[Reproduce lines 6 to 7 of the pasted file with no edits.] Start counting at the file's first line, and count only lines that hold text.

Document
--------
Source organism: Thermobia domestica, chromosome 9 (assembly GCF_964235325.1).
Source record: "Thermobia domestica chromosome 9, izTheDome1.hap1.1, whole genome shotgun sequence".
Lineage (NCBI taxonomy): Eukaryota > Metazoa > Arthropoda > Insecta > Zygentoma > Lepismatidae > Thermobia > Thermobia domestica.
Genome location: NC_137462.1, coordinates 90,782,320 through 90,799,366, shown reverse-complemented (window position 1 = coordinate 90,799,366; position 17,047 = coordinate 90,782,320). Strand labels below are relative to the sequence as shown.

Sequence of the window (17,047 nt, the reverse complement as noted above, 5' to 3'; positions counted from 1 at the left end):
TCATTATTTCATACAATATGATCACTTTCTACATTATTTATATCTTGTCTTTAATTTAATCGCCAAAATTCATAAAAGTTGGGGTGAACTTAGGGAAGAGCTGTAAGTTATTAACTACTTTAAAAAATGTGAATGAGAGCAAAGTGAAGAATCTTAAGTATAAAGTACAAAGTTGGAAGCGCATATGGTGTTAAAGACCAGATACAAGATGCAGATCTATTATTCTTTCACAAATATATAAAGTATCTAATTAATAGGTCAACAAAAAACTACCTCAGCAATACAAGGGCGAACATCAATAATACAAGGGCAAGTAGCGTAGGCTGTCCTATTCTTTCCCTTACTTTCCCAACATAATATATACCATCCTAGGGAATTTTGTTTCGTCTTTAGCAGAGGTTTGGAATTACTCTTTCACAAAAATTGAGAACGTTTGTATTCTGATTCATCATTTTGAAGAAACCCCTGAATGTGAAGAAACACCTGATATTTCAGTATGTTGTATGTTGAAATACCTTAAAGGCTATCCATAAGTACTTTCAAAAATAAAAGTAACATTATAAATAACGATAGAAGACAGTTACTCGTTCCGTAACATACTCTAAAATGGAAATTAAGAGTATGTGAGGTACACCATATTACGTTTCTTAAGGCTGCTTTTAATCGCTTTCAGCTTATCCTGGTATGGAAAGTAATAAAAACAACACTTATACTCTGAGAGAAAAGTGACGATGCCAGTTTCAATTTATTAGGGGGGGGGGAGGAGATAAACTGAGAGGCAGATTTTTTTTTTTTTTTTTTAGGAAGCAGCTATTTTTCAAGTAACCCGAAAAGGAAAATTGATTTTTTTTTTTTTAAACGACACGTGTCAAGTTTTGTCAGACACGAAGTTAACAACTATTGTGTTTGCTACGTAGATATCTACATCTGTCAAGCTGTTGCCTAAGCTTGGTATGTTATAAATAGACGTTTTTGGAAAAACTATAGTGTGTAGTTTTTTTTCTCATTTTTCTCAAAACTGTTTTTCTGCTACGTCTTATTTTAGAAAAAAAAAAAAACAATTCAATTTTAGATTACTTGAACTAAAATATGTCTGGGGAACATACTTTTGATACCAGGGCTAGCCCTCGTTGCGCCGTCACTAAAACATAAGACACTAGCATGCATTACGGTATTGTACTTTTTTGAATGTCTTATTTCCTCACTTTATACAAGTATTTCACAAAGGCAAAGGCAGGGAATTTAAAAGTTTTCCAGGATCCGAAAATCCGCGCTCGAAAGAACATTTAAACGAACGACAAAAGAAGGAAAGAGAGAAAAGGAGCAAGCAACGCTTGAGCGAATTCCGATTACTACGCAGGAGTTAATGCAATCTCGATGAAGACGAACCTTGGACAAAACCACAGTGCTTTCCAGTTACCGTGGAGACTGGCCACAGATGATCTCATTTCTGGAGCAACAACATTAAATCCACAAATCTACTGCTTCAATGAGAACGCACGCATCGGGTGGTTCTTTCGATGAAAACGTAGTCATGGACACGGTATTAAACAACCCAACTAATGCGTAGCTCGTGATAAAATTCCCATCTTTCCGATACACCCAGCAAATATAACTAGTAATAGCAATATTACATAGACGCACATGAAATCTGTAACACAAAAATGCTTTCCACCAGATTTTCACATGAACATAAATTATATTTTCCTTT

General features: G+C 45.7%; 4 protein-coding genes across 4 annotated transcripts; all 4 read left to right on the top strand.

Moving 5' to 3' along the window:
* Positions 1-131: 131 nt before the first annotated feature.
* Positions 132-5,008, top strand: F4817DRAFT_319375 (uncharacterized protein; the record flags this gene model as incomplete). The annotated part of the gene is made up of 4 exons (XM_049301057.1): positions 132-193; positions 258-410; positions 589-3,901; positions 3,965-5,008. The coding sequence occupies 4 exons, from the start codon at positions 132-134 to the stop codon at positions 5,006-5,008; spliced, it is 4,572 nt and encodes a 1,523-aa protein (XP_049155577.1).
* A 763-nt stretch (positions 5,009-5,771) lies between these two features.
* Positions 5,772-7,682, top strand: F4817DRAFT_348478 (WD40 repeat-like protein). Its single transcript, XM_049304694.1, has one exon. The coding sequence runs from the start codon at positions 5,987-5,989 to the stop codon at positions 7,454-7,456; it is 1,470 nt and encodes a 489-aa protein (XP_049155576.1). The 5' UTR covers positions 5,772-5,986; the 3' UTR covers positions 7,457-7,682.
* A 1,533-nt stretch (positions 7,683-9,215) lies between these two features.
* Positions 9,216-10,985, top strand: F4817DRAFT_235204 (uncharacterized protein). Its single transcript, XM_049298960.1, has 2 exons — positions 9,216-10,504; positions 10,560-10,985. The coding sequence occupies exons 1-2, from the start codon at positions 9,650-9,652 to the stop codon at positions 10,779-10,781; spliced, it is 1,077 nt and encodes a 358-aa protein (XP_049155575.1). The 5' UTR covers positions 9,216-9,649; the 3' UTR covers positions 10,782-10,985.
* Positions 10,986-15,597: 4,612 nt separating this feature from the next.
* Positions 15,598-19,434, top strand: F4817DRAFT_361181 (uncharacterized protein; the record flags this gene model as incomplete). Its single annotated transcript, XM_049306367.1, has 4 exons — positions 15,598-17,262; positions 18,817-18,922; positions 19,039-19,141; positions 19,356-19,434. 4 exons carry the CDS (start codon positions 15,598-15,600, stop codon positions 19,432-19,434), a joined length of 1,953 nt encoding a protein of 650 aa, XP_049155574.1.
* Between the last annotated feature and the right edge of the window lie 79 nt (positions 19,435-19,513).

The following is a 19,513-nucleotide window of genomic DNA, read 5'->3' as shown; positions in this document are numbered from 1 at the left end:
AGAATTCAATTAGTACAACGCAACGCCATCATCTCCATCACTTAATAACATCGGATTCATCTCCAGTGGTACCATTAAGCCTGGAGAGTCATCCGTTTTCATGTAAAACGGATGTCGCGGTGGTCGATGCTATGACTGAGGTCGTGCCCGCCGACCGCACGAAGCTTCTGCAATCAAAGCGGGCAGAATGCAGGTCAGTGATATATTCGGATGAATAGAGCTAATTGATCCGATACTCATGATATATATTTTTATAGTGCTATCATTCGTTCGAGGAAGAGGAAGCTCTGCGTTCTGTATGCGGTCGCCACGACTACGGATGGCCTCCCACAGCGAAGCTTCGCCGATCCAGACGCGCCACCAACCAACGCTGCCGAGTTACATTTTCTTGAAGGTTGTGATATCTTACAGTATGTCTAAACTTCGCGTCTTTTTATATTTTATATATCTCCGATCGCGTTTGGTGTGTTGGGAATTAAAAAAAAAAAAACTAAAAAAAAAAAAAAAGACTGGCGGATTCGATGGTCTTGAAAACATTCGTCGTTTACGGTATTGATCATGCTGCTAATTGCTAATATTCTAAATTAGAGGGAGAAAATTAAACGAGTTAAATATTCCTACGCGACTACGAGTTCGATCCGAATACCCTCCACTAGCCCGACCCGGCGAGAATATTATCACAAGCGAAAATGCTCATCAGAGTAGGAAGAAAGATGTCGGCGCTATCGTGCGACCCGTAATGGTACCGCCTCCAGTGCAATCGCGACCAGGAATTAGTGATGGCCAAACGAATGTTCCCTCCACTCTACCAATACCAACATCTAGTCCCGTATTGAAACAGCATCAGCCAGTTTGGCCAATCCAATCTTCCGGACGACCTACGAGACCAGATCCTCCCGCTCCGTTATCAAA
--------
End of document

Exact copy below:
TCATTATTTCATACAATATGATCACTTTCTACATTATTTATATCTTGTCTTTAATTTAATCGCCAAAATTCATAAAAGTTGGGGTGAACTTAGGGAAGAGCTGTAAGTTATTAACTACTTTAAAAAATGTGAATGAGAGCAAAGTGAAGAATCTTAAGTATAAAGTACAAAGTTGGAAGCGCATATGGTGTTAAAGACCAGATACAAGATGCAGATCTATTATTCTTTCACAAATATATAAAGTATCTAATTAATAGGTCAACAAAAAACTACCTCAGCAATACAAGGGCGAACATCAATAATACAAGGGCAAGTAGCGTAGGCTGTCCTATTCTTTCCCTTACTTTCCCAACATAATATATACCATCCTAGGGAATTTTGTTTCGTCTTTAGCAGAGGTTTGGAATTACTCTTTCACAAAAATTGAGAACGTTTGTATTCTGATTCATCATTTTGAAGAAACCCCTGAATGTGAAGAAACACCTGATATTTCAGTATGTTGTATGTTGAAATACCTTAAAGGCTATCCATAAGTACTTTCAAAAATAAAAGTAACATTATAAATAACGATAGAAGACAGTTACTCGTTCCGTAACATACTCTAAAATGGAAATTAAGAGTATGTGAGGTACACCATATTACGTTTCTTAAGGCTGCTTTTAATCGCTTTCAGCTTATCCTGGTATGGAAAGTAATAAAAACAACACTTATACTCTGAGAGAAAAGTGACGATGCCAGTTTCAATTTATTAGGGGGGGGGGAGGAGATAAACTGAGAGGCAGATTTTTTTTTTTTTTTTTTAGGAAGCAGCTATTTTTCAAGTAACCCGAAAAGGAAAATTGATTTTTTTTTTTTTAAACGACACGTGTCAAGTTTTGTCAGACACGAAGTTAACAACTATTGTGTTTGCTACGTAGATATCTACATCTGTCAAGCTGTTGCCTAAGCTTGGTATGTTATAAATAGACGTTTTTGGAAAAACTATAGTGTGTAGTTTTTTTTCTCATTTTTCTCAAAACTGTTTTTCTGCTACGTCTTATTTTAGAAAAAAAAAAAAACAATTCAATTTTAGATTACTTGAACTAAAATATGTCTGGGGAACATACTTTTGATACCAGGGCTAGCCCTCGTTGCGCCGTCACTAAAACATAAGACACTAGCATGCATTACGGTATTGTACTTTTTTGAATGTCTTATTTCCTCACTTTATACAAGTATTTCACAAAGGCAAAGGCAGGGAATTTAAAAGTTTTCCAGGATCCGAAAATCCGCGCTCGAAAGAACATTTAAACGAACGACAAAAGAAGGAAAGAGAGAAAAGGAGCAAGCAACGCTTGAGCGAATTCCGATTACTACGCAGGAGTTAATGCAATCTCGATGAAGACGAACCTTGGACAAAACCACAGTGCTTTCCAGTTACCGTGGAGACTGGCCACAGATGATCTCATTTCTGGAGCAACAACATTAAATCCACAAATCTACTGCTTCAATGAGAACGCACGCATCGGGTGGTTCTTTCGATGAAAACGTAGTCATGGACACGGTATTAAACAACCCAACTAATGCGTAGCTCGTGATAAAATTCCCATCTTTCCGATACACCCAGCAAATATAACTAGTAATAGCAATATTACATAGACGCACATGAAATCTGTAACACAAAAATGCTTTCCACCAGATTTTCACATGAACATAAATTATATTTTCCTTT

General features: G+C 45.7%; 4 protein-coding genes across 4 annotated transcripts; all 4 read left to right on the top strand.